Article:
July 19, 2018

Holy smoke: sea snails in ancient incense recipe

Kirsten Benkendorff with dicathais in the lab. PHOTO: SCU

The shell of a humble sea snail is most likely to be the mystery ingredient of an incense recipe used in the time of Moses, according to new research at Southern Cross University.

Researchers were looking for traditional medicinal uses of the opercula, or trapdoor, from murex whelk shells (Muricidae) in eastern and middle-eastern cultures when they stumbled across its historical religious significance in ancient Hebrew and Arabic texts.

They learned of a long-standing controversy over whether onycha (universally defined as the opercula of certain types of marine whelks) was used for ceremonial incense, considering molluscs are included amongst the ‘unclean’ animals of biblical times and opercula has an unpleasant fragrance when burnt.

PhD candidate Bijayalakshmi Devi Nongmaithem and supervisor Associate Professor Kirsten Benkendorff from the University’s Marine Ecology Research Centre set themselves to settling the question.

Using a purpose-built ‘smoke collector’ they analysed the smoke of burnt opercula from the predatory sea snails after treating it using traditional methods prescribed for onycha in ancient Hebrew and Arabic texts.

The original recipe for incense includes Stacte, Frankincense, Onycha and Galbanum.

They were delighted to find that after a traditional pre-soaking with wine and vinegar, the ‘fishy’ odour was removed as well as pyridine, a potentially toxic compound.

It had properties which aligned with the biblical descriptions of onycha, one of the four main ingredients of sacred incense as prescribed in the Old Testament book of Exodus (30:34-36).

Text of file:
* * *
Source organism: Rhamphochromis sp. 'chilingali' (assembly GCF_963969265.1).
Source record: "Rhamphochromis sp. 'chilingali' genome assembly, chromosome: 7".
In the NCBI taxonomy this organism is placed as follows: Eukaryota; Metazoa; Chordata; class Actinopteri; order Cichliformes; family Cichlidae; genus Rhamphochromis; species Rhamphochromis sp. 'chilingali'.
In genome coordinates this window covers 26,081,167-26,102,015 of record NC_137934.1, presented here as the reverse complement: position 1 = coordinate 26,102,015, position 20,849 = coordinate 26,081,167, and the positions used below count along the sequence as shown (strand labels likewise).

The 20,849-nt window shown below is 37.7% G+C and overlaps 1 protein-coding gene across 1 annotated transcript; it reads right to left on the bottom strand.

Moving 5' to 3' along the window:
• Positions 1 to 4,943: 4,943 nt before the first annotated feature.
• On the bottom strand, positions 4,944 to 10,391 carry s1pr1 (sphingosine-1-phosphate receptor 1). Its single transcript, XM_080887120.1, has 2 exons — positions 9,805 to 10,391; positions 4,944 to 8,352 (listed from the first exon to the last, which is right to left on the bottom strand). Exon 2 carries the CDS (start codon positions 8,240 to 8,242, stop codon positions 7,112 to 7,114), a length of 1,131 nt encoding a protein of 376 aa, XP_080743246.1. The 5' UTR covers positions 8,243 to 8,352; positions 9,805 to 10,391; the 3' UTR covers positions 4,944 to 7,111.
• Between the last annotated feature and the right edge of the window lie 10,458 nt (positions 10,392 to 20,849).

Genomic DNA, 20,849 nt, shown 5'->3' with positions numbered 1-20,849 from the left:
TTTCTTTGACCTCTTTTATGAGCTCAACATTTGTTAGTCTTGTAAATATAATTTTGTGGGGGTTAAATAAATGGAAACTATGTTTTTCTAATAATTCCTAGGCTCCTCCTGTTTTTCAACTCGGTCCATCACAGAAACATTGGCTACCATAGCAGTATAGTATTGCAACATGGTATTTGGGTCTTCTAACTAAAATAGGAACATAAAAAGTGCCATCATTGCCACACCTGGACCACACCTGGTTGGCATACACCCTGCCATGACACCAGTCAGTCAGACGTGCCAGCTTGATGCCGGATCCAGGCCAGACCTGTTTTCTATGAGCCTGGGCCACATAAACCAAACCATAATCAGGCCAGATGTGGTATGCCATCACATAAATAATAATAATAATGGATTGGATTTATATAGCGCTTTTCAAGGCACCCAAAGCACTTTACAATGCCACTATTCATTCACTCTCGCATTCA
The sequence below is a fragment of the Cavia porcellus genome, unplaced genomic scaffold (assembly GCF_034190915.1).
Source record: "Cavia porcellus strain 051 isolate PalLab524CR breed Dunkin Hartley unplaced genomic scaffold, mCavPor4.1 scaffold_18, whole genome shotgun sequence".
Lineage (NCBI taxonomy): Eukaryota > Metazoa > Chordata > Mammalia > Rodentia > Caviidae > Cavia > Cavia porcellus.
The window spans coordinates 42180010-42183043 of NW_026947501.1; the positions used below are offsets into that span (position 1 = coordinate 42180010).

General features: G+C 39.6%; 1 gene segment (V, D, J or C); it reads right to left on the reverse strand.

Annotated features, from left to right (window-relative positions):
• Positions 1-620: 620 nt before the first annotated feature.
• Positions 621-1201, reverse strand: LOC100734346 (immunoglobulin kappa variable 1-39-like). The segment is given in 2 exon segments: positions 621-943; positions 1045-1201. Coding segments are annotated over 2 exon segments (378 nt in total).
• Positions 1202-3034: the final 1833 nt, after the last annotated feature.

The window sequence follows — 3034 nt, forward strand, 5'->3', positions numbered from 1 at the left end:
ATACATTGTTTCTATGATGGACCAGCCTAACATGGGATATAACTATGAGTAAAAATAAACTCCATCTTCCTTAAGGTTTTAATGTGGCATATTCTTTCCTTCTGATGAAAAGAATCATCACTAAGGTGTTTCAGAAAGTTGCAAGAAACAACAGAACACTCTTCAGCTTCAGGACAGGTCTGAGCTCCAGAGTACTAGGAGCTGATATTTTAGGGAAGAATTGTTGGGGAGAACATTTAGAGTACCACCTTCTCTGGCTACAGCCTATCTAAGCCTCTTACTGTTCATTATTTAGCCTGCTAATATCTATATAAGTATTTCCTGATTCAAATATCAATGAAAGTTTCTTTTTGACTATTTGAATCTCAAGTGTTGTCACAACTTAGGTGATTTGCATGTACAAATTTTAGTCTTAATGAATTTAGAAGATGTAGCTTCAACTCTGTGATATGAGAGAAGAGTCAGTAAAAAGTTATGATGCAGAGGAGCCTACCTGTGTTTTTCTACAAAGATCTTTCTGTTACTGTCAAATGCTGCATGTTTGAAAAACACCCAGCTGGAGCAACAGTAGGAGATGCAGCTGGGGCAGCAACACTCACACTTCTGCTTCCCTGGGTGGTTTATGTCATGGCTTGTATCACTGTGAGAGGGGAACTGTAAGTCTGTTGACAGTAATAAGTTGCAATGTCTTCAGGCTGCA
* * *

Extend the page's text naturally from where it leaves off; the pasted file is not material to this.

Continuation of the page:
“It was just one of those serendipitous discoveries,” Professor Benkendorff told The Catholic Weekly.

“It was most exciting, and you wonder, how did these people of ancient times know to do this? It’s quite amazing.”

The pair worked in collaboration with researchers from Southern Cross Plant Science Analytical Research Laboratory and the study was published in the nature journal Scientific Reports.

When analysing the compounds found in the opercula smoke they discovered both a mild medicinal odour and stabilising qualities which would prolong the fragrance of incense.

“Our study provides the last piece in the puzzle, by providing evidence that when prepared using traditional methods, the opercula does contain agreeable fragrances,” Professor Benkendorff said.

She believes the processes of preparing opercula for holy incense were probably deliberately kept secret due to its high value and religious significance. The knowledge may have been lost after the fall of the Byzantine court in Constantinople and the destruction of the Hebrew Second Temple in Jerusalem.

“Whilst we cannot conclusively identify muricid opercula as the original source of onycha retrospectively, our chemical analyses do confirm fixative properties and medicinal scent qualities consistent with this type of ceremonial use,” she said.

 

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